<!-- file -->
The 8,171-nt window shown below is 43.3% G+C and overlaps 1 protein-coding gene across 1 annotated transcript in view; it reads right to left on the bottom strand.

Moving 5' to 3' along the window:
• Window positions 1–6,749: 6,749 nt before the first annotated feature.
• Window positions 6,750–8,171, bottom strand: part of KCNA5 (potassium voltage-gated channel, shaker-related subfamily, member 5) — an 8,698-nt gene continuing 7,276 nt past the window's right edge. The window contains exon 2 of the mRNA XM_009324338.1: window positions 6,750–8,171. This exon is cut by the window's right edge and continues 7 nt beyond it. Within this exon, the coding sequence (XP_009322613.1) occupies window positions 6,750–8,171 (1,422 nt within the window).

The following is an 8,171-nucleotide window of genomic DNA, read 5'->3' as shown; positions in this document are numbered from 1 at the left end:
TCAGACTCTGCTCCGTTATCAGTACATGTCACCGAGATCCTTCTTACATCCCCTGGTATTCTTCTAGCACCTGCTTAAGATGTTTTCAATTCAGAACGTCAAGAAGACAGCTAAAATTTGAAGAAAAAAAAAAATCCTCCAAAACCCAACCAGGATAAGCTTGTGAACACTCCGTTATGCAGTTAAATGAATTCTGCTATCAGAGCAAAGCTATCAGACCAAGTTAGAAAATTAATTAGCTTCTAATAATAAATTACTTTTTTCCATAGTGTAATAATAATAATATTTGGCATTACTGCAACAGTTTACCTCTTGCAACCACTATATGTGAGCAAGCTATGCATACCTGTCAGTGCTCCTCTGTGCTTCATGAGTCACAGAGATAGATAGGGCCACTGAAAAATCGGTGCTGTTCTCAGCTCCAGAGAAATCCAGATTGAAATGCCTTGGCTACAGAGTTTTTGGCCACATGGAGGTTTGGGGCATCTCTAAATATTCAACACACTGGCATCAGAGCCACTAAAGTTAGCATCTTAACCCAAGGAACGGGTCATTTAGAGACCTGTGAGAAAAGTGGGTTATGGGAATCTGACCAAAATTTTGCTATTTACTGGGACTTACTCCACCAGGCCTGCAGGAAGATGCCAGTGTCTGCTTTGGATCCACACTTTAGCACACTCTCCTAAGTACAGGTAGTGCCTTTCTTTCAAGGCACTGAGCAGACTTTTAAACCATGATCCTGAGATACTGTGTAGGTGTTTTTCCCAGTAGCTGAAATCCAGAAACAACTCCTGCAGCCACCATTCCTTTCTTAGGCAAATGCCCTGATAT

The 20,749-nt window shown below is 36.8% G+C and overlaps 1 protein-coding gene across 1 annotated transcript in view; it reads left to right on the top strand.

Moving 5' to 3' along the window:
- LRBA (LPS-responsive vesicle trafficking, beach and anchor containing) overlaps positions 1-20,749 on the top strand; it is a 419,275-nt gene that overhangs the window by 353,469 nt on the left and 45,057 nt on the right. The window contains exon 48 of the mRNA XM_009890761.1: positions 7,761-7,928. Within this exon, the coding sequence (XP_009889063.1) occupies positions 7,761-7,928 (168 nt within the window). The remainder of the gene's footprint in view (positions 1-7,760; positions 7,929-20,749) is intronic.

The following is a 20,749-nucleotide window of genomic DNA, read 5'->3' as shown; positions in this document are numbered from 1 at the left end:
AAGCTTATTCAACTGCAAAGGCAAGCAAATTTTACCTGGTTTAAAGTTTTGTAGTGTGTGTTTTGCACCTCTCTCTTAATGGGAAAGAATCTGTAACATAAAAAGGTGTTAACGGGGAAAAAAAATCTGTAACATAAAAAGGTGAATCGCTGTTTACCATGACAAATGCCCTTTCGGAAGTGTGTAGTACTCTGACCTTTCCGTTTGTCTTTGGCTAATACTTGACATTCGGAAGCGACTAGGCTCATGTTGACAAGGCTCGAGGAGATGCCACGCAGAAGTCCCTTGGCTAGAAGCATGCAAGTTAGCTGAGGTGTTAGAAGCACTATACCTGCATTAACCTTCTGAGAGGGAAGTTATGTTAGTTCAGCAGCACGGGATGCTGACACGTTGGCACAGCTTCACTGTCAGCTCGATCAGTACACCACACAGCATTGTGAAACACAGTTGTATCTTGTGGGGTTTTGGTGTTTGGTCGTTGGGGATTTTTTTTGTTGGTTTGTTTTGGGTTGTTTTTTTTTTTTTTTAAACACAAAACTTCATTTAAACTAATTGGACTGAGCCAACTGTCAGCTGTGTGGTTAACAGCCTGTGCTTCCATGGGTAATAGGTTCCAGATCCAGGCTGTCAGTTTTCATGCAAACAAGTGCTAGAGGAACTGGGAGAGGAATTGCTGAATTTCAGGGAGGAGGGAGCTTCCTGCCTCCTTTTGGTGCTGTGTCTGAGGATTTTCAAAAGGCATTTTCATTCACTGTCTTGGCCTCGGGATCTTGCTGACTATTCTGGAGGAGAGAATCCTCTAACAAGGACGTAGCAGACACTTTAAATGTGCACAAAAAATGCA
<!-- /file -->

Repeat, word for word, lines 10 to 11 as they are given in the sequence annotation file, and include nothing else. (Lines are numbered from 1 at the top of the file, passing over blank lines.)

The following is a 20,749-nucleotide window of genomic DNA, read 5'->3' as shown; positions in this document are numbered from 1 at the left end:
AAGCTTATTCAACTGCAAAGGCAAGCAAATTTTACCTGGTTTAAAGTTTTGTAGTGTGTGTTTTGCACCTCTCTCTTAATGGGAAAGAATCTGTAACATAAAAAGGTGTTAACGGGGAAAAAAAATCTGTAACATAAAAAGGTGAATCGCTGTTTACCATGACAAATGCCCTTTCGGAAGTGTGTAGTACTCTGACCTTTCCGTTTGTCTTTGGCTAATACTTGACATTCGGAAGCGACTAGGCTCATGTTGACAAGGCTCGAGGAGATGCCACGCAGAAGTCCCTTGGCTAGAAGCATGCAAGTTAGCTGAGGTGTTAGAAGCACTATACCTGCATTAACCTTCTGAGAGGGAAGTTATGTTAGTTCAGCAGCACGGGATGCTGACACGTTGGCACAGCTTCACTGTCAGCTCGATCAGTACACCACACAGCATTGTGAAACACAGTTGTATCTTGTGGGGTTTTGGTGTTTGGTCGTTGGGGATTTTTTTTGTTGGTTTGTTTTGGGTTGTTTTTTTTTTTTTTTAAACACAAAACTTCATTTAAACTAATTGGACTGAGCCAACTGTCAGCTGTGTGGTTAACAGCCTGTGCTTCCATGGGTAATAGGTTCCAGATCCAGGCTGTCAGTTTTCATGCAAACAAGTGCTAGAGGAACTGGGAGAGGAATTGCTGAATTTCAGGGAGGAGGGAGCTTCCTGCCTCCTTTTGGTGCTGTGTCTGAGGATTTTCAAAAGGCATTTTCATTCACTGTCTTGGCCTCGGGATCTTGCTGACTATTCTGGAGGAGAGAATCCTCTAACAAGGACGTAGCAGACACTTTAAATGTGCACAAAAAATGCA